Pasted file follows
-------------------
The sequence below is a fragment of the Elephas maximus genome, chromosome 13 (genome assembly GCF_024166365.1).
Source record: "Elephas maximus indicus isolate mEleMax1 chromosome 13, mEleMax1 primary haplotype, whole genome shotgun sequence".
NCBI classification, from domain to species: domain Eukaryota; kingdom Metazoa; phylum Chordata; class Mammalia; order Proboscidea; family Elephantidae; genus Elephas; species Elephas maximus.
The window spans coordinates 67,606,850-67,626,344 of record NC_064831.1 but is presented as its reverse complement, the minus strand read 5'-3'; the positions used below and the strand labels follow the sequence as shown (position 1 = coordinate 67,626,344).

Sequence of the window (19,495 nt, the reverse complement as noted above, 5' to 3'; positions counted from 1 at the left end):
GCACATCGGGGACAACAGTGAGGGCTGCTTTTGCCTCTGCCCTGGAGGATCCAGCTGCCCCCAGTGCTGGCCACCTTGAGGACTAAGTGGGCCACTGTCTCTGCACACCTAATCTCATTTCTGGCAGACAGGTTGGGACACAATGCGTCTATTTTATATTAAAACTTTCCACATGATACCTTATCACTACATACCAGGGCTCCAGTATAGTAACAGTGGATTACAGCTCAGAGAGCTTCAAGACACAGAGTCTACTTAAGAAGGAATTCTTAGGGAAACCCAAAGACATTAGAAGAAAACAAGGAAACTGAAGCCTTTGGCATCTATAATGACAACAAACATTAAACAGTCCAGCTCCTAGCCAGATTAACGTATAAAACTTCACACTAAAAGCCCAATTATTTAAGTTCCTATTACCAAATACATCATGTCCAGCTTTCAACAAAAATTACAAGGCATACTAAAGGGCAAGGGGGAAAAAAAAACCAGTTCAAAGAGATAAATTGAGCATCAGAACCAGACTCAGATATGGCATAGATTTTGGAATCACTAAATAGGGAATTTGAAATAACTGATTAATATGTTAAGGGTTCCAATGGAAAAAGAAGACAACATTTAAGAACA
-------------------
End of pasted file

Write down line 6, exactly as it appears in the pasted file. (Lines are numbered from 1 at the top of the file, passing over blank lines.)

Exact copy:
GCACATCGGGGACAACAGTGAGGGCTGCTTTTGCCTCTGCCCTGGAGGATCCAGCTGCCCCCAGTGCTGGCCACCTTGAGGACTAAGTGGGCCACTGTCTCTGCACACCTAATCTCATTTCTGGCAGACAGGTTGGGACACAATGCGTCTATTTTATATTAAAACTTTCCACATGATACCTTATCACTACATACCAGGGCTCCAGTATAGTAACAGTGGATTACAGCTCAGAGAGCTTCAAGACACAGAGTCTACTTAAGAAGGAATTCTTAGGGAAACCCAAAGACATTAGAAGAAAACAAGGAAACTGAAGCCTTTGGCATCTATAATGACAACAAACATTAAACAGTCCAGCTCCTAGCCAGATTAACGTATAAAACTTCACACTAAAAGCCCAATTATTTAAGTTCCTATTACCAAATACATCATGTCCAGCTTTCAACAAAAATTACAAGGCATACTAAAGGGCAAGGGGGAAAAAAAAACCAGTTCAAAGAGATAAATTGAGCATCAGAACCAGACTCAGATATGGCATAGATTTTGGAATCACTAAATAGGGAATTTGAAATAACTGATTAATATGTTAAGGGTTCCAATGGAAAAAGAAGACAACATTTAAGAACA